Saturday, May 25, 2013

Musee Rodin

Year's ago, the East Wing of the National Gallery of Art in Washington DC housed a large exhibition on Rodin. It was marvelous; recreated his studio with his works all throught the exhibition.

The jewel in the crown of that exhibition was a new casting of his Gates of Hell. It was awe inspiring then, and even more so a few days ago when I came face to face with all of the preparatory studies in plaster, in stages, of varying sizes. And then the bronzes in varying sizes.

And that was just for this one major work. So here are just a few photos of the working out of ideas, and a casting of the work itself sitting in the garden in the rain.

Thursday, May 23, 2013

Paris, another incident

David told me yesterday about the suicide at the altar of Notre Dame. I never saw anything about it on the BBC news channel. I had just been there the night before for a service, and there was no security at all.

I am going back today with my backpack and climb the tower. I suppose they'll let me take it?

I did get searched two evenings ago before climbing the Arc de Triomphe.

Last evening after a morning walk and an afternoon of painting, I walked across one of the bridges to Ile Saint Louis, the small island. There was a crowd on the bridge. They wete all looking at the river. I strolled over to investigate. Apparently, a man jumped into the Seine from the next bridge up. The police and rescue guys were they. Four frogmen wete in the water searching. Haven't heard a thing on the news about this.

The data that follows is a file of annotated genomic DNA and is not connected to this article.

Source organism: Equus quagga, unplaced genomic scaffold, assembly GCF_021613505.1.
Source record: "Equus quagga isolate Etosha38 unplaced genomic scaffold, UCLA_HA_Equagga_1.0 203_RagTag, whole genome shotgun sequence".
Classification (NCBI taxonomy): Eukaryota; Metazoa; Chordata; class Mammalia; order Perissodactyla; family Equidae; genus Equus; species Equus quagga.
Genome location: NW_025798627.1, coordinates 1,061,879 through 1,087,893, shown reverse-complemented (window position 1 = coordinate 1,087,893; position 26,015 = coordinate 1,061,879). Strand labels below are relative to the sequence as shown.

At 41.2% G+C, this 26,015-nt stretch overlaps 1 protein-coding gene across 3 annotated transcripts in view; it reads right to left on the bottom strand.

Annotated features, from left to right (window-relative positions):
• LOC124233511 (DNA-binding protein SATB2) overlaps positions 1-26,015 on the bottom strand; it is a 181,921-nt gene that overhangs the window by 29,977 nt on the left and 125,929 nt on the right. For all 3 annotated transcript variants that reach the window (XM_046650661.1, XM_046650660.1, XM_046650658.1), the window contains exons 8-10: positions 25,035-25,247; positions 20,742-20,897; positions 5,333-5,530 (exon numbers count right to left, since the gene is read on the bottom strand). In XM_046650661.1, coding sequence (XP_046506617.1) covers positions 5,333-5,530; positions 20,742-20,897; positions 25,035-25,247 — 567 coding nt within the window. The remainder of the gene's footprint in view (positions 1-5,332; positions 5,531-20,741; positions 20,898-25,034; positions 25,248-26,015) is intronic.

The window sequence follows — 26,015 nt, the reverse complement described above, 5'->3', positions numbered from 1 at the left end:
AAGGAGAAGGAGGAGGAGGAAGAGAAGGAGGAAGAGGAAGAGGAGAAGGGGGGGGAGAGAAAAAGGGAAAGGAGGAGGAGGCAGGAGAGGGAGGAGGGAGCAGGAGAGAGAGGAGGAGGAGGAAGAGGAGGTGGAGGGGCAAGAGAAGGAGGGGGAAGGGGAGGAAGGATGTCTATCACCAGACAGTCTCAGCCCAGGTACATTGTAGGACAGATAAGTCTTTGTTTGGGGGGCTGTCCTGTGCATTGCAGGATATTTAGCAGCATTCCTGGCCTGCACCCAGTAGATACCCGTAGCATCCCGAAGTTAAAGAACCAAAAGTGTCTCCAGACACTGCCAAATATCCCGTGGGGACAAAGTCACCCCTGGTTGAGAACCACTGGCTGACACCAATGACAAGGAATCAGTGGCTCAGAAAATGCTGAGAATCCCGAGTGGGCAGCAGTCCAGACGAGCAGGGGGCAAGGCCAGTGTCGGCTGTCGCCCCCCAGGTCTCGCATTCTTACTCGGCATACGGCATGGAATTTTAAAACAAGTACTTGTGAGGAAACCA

I watched the frogmen thinking how wonderful they are to put their lives in danger.

There was sun this morning. Hope I didn't miss it.

Paris Companions

David and Janet flanking Sasha in front of Gerard Mulot. Inside this store are some miraculous treats for your tastebuds!


1. Cafe alongee noisette, Cafe Luxembourg in my neighborhood. I added a little sugar to this one, remembering Italy two years ago and how they said a little would bring out the sweetness of the coffee.
2. Cafe au lait, on Rue des Rosiers in the Marais. This cup was heaven itself. It was more like a latte in the states, but that foam on top was thick, like an airy marshmellow. I was self-indulgent and had two of these.

Wednesday, May 22, 2013

Paris Market: Plein Air Chickens!

It's official, even chickens paint plein air! Of course it was an open air market.

Monday, May 20, 2013

Paris Day 4: a day of surprises!

My alarm didn't ring yesterday; and it didn't make a sound this morning either. So, I woke but fell back to sleep.